In a review, Gogal and Holladay (2008) find that current evidence supports the hypothesis that exposure to dioxin in utero may predispose a person to autoimmune disease later in life. How? Perhaps by interfering with the development of the immune system, especially in the thymus (see the autoimmunity page for more on the thymus and immune system development). Other authors also find that low dose exposure to TCDD in the womb causes autoimmunity, and that an infant's thymus is more susceptible to these effects than an adult's thymus (Ishimaru et al. 2009).
When mice not genetically prone to autoimmune disease were treated prenatally with TCDD during immune system development, they had immune dysregulation that included autoantibody production, and suggested an increased risk for later autoimmune disease. These findings suggest that developmental exposure to TCDD may increase the risk of autoimmune disease (Mustafa et al. 2008). The same authors have found that prenatal TCDD exposure worsens autoimmune disease progression in genetically prone mice as well (Mustafa et al. 2011a). These authors found changes in numerous immune system cells in mice after developmental dioxin exposure, many dependent on sex. This latter finding suggests possible interactions with hormones; the health effects of dioxins may not appear until times of hormonal shifts such as puberty. They also found that prenatal dioxin exposure leads to more autoimmune symptoms later in life (Mustafa et al. 2011b).
Col. James Walter Shugart III was diagnosed with type 1 diabetes after exposure to Agent Orange during the Vietnam War. He encouraged Vietnam veterans who developed diabetes to apply to the VA for disability compensation, since the VA recognized Agent Orange as associated with type 2 diabetes since 2001.
However, all the other exposed Vietnam vets who developed type 1 have not been able to get compensation, however, since the VA only recognizes type 2 as associated with Agent Orange exposure, not type 1.
Prenatal exposure to dioxin has also been shown to affect T cell response to infection, and since type 1 diabetes (and other autoimmune diseases) are influenced by T cells, its development may be altered by early dioxin exposure (Boule et al. 2014; Winans et al. 2015). For an article describing the Boule et al. study, see Focusing on the AhR: A Potential Mechanism for Immune Effects of Prenatal Exposures, published in Environmental Health Perspectives (Konkel 2014). Further research by the same authors found that developmental exposure of autoimmune-prone mice to AhR activation accelerated disease, accompanied by increased T cell populations (Boule et al. 2015). In test tubes, dioxin does affect immune cells, including T cells, with the specific effects differing by dose (Pang et al. 2019). The effects of dioxin on T cell response to infection can also be passed down to subsequent generations, via either parental line (Post et al. 2019).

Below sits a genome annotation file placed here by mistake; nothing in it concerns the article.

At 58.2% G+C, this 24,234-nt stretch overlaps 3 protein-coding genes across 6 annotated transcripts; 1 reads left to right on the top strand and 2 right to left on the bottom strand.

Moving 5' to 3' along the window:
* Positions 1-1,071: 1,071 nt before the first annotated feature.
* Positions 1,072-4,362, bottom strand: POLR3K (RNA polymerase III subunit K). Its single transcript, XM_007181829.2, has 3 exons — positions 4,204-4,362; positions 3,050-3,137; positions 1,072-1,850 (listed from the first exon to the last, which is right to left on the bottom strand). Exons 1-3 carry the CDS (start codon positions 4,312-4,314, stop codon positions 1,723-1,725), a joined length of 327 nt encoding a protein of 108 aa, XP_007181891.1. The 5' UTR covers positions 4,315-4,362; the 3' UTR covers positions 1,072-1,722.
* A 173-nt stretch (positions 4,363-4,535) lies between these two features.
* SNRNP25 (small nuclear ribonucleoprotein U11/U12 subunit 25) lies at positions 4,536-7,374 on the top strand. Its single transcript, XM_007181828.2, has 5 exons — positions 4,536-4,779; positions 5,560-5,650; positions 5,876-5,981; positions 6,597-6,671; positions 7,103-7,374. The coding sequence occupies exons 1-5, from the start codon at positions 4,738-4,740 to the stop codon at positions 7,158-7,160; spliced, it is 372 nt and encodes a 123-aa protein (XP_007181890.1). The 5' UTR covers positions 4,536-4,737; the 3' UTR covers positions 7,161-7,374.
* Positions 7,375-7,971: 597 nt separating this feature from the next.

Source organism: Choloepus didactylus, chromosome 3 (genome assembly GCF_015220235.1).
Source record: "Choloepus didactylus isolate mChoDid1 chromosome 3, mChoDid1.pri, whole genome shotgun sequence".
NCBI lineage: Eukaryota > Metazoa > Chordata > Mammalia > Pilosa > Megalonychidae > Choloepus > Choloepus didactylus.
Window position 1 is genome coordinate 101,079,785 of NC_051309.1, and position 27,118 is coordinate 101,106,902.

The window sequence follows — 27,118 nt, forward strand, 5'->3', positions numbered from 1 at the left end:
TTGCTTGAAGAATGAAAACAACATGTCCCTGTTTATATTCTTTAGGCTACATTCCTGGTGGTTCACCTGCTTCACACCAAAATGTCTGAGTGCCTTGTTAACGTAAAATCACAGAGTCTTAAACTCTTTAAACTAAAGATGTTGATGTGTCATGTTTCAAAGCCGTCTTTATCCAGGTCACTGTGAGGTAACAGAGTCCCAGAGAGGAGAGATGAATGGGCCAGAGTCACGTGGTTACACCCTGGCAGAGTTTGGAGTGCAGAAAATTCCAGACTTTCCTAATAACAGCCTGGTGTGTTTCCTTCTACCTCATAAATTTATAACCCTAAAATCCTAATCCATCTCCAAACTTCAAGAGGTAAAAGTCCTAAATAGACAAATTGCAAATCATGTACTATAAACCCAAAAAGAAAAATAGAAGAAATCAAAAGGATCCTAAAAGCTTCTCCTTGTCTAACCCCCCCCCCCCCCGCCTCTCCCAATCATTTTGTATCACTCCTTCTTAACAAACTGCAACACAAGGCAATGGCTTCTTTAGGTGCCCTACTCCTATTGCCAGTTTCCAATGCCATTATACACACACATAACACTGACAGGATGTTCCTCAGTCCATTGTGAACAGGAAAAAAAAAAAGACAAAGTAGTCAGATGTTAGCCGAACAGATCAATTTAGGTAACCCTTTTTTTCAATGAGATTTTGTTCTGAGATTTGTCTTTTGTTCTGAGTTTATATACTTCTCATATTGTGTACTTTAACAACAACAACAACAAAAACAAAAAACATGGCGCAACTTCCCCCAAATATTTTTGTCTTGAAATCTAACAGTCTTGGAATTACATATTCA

Other authors propose that the AhR receptor can be both friend and foe, depending on conditions of exposure. Pollutants that bind the AhR for long periods of time, for example, may promote autoimmunity (Julliard et al. 2014).
Dioxin also may affect other things related to type 1 diabetes. In mice treated with a chemical to give them a type 1-like diabetes, TCDD affects the gut microbiome and liver in detrimental ways (Lefever et al. 2016; Massey et al. 2022). The AhR receptor is also involved in intestinal barrier function and the intestinal immune system (Lamas et al. 2018), both of which may be important in type 1 (see the Diet and the Gut page). Dioxin can also lead to an increased susceptibility to viruses (Fiorito et al. 2017). The relationship between infections, AhR, and the effect on the immune systems is pretty complicated, and scientists are still trying to figure it out (Ambrosio et al. 2019). Mice exposed to dioxin in early life and then viruses in later life had different T cell reactions and different epigenetic changes due to the virus than mice unexposed to dioxin. These changes are linked to autoimmune diseases (Burke et al. 2021). For an explanation of this study, see, Developmental Origins of Delayed Adult Immune Response: The AhR Connection, published in Environmental Health Perspectives (Pascual et al. 2021).
Diabetes Management and Complications
A review finds that dioxin is linked to cardiovascular disease (Lind and Lind 2020).
Veterans exposed to dioxin via Agent Orange have higher rates of neuropathy-- nerve damage often associated with diabetes-- than those who were less exposed (Michalek et al. 2001). The VA recognizes peripheral neuropathy as related to Agent Orange exposure, if the disease appeared within one year of exposure. Exposed veterans also have higher rates of high blood pressure (Cypel et al. 2016). A review finds that relatively high levels of Agent Orange exposure increased risk of developing peripheral neuropathy either alone or as a diabetes complication, and likely contributed to neurological diseases such as Alzheimer's and Parkinson's as well (de la Monte and Goel, 2022).
People with type 2 diabetes who have nephropathy -- kidney disease often associated with diabetes-- have higher levels of AhR activity in their blood than people with type 2 who do not have kidney abnormalities (Kim et al. 2013).
In a group of workers exposed to high levels of dioxin in the former Czechoslovakia, 40 years after the exposure, many suffer from high levels of cholesterol and triglycerides, hardening of the arteries, high blood pressure, and heart disease, in addition to neurological damage of the brain (Pelclová et al. 2002, Pelclová et al. 2009). Fifty years later, they still have higher rates of high blood pressure, heart disease, and other problems (Pelcl et al. 2018).
In animals, dioxin promotes liver problems in combination with a high-fat diet (Duval et al. 2017).